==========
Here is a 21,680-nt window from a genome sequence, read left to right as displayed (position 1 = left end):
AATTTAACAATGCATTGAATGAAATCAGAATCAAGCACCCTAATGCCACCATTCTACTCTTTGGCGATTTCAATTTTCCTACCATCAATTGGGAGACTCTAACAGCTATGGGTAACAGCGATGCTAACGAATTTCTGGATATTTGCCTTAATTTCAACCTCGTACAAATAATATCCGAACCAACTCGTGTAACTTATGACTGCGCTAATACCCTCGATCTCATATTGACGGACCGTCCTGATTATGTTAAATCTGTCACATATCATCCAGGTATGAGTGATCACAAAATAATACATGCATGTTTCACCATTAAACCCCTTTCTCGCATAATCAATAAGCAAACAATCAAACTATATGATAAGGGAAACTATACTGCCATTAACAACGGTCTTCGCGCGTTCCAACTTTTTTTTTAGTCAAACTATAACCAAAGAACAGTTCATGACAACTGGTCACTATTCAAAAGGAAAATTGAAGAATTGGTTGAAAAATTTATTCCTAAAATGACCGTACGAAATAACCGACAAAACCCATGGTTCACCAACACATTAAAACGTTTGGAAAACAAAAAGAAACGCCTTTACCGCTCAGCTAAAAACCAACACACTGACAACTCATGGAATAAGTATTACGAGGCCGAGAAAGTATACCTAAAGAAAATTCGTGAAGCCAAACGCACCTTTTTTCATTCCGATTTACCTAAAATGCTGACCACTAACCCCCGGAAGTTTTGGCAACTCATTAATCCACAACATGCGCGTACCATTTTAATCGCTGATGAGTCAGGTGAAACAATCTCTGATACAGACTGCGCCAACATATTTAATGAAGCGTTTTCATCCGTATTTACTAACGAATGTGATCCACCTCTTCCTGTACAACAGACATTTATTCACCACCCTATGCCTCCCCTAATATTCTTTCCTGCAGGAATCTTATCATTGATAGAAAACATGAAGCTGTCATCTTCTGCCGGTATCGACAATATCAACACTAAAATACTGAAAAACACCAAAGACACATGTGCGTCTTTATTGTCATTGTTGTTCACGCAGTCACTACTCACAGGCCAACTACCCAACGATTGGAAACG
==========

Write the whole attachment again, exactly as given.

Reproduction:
Here is a 21,680-nt window from a genome sequence, read left to right as displayed (position 1 = left end):
AATTTAACAATGCATTGAATGAAATCAGAATCAAGCACCCTAATGCCACCATTCTACTCTTTGGCGATTTCAATTTTCCTACCATCAATTGGGAGACTCTAACAGCTATGGGTAACAGCGATGCTAACGAATTTCTGGATATTTGCCTTAATTTCAACCTCGTACAAATAATATCCGAACCAACTCGTGTAACTTATGACTGCGCTAATACCCTCGATCTCATATTGACGGACCGTCCTGATTATGTTAAATCTGTCACATATCATCCAGGTATGAGTGATCACAAAATAATACATGCATGTTTCACCATTAAACCCCTTTCTCGCATAATCAATAAGCAAACAATCAAACTATATGATAAGGGAAACTATACTGCCATTAACAACGGTCTTCGCGCGTTCCAACTTTTTTTTTAGTCAAACTATAACCAAAGAACAGTTCATGACAACTGGTCACTATTCAAAAGGAAAATTGAAGAATTGGTTGAAAAATTTATTCCTAAAATGACCGTACGAAATAACCGACAAAACCCATGGTTCACCAACACATTAAAACGTTTGGAAAACAAAAAGAAACGCCTTTACCGCTCAGCTAAAAACCAACACACTGACAACTCATGGAATAAGTATTACGAGGCCGAGAAAGTATACCTAAAGAAAATTCGTGAAGCCAAACGCACCTTTTTTCATTCCGATTTACCTAAAATGCTGACCACTAACCCCCGGAAGTTTTGGCAACTCATTAATCCACAACATGCGCGTACCATTTTAATCGCTGATGAGTCAGGTGAAACAATCTCTGATACAGACTGCGCCAACATATTTAATGAAGCGTTTTCATCCGTATTTACTAACGAATGTGATCCACCTCTTCCTGTACAACAGACATTTATTCACCACCCTATGCCTCCCCTAATATTCTTTCCTGCAGGAATCTTATCATTGATAGAAAACATGAAGCTGTCATCTTCTGCCGGTATCGACAATATCAACACTAAAATACTGAAAAACACCAAAGACACATGTGCGTCTTTATTGTCATTGTTGTTCACGCAGTCACTACTCACAGGCCAACTACCCAACGATTGGAAACG